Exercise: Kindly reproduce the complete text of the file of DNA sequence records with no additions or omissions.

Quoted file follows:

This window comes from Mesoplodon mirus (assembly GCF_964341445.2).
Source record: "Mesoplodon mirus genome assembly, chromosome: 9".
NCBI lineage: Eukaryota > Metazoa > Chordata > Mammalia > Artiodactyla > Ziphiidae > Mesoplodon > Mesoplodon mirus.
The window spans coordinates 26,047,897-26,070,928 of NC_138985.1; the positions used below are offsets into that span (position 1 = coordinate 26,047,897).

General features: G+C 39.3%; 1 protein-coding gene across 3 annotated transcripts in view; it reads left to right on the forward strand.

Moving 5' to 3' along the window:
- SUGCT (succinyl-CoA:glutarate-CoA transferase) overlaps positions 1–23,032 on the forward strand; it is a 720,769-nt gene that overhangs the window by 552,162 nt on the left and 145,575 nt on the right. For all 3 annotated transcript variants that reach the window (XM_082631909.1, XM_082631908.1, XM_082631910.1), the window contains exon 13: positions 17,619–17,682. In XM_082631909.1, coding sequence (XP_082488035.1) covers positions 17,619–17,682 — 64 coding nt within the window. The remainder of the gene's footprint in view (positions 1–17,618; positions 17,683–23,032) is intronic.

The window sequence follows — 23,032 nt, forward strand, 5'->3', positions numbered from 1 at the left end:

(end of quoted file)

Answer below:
This window comes from Mesoplodon mirus (assembly GCF_964341445.2).
Source record: "Mesoplodon mirus genome assembly, chromosome: 9".
NCBI lineage: Eukaryota > Metazoa > Chordata > Mammalia > Artiodactyla > Ziphiidae > Mesoplodon > Mesoplodon mirus.
The window spans coordinates 26,047,897-26,070,928 of NC_138985.1; the positions used below are offsets into that span (position 1 = coordinate 26,047,897).

General features: G+C 39.3%; 1 protein-coding gene across 3 annotated transcripts in view; it reads left to right on the forward strand.

Moving 5' to 3' along the window:
- SUGCT (succinyl-CoA:glutarate-CoA transferase) overlaps positions 1–23,032 on the forward strand; it is a 720,769-nt gene that overhangs the window by 552,162 nt on the left and 145,575 nt on the right. For all 3 annotated transcript variants that reach the window (XM_082631909.1, XM_082631908.1, XM_082631910.1), the window contains exon 13: positions 17,619–17,682. In XM_082631909.1, coding sequence (XP_082488035.1) covers positions 17,619–17,682 — 64 coding nt within the window. The remainder of the gene's footprint in view (positions 1–17,618; positions 17,683–23,032) is intronic.

The window sequence follows — 23,032 nt, forward strand, 5'->3', positions numbered from 1 at the left end: